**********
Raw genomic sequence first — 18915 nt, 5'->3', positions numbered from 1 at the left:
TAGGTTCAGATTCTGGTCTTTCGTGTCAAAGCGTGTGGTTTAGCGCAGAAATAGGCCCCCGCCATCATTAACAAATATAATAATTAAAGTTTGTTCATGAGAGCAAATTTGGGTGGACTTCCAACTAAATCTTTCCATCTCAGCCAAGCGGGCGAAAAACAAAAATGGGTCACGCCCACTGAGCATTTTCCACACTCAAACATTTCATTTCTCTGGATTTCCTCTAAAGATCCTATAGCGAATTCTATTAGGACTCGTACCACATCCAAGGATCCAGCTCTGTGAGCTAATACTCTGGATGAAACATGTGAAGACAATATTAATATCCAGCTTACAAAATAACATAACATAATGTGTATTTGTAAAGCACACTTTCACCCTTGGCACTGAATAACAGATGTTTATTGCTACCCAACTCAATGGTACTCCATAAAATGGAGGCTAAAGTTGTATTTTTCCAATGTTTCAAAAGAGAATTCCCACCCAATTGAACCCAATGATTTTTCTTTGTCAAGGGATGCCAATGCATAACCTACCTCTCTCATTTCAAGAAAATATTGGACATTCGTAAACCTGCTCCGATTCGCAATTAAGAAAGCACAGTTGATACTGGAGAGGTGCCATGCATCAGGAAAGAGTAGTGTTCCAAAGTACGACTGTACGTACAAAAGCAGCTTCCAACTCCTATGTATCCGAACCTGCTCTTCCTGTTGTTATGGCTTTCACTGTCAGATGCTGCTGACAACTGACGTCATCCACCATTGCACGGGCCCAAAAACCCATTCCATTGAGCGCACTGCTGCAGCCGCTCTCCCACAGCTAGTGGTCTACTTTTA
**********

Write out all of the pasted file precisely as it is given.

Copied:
Raw genomic sequence first — 18915 nt, 5'->3', positions numbered from 1 at the left:
TAGGTTCAGATTCTGGTCTTTCGTGTCAAAGCGTGTGGTTTAGCGCAGAAATAGGCCCCCGCCATCATTAACAAATATAATAATTAAAGTTTGTTCATGAGAGCAAATTTGGGTGGACTTCCAACTAAATCTTTCCATCTCAGCCAAGCGGGCGAAAAACAAAAATGGGTCACGCCCACTGAGCATTTTCCACACTCAAACATTTCATTTCTCTGGATTTCCTCTAAAGATCCTATAGCGAATTCTATTAGGACTCGTACCACATCCAAGGATCCAGCTCTGTGAGCTAATACTCTGGATGAAACATGTGAAGACAATATTAATATCCAGCTTACAAAATAACATAACATAATGTGTATTTGTAAAGCACACTTTCACCCTTGGCACTGAATAACAGATGTTTATTGCTACCCAACTCAATGGTACTCCATAAAATGGAGGCTAAAGTTGTATTTTTCCAATGTTTCAAAAGAGAATTCCCACCCAATTGAACCCAATGATTTTTCTTTGTCAAGGGATGCCAATGCATAACCTACCTCTCTCATTTCAAGAAAATATTGGACATTCGTAAACCTGCTCCGATTCGCAATTAAGAAAGCACAGTTGATACTGGAGAGGTGCCATGCATCAGGAAAGAGTAGTGTTCCAAAGTACGACTGTACGTACAAAAGCAGCTTCCAACTCCTATGTATCCGAACCTGCTCTTCCTGTTGTTATGGCTTTCACTGTCAGATGCTGCTGACAACTGACGTCATCCACCATTGCACGGGCCCAAAAACCCATTCCATTGAGCGCACTGCTGCAGCCGCTCTCCCACAGCTAGTGGTCTACTTTTA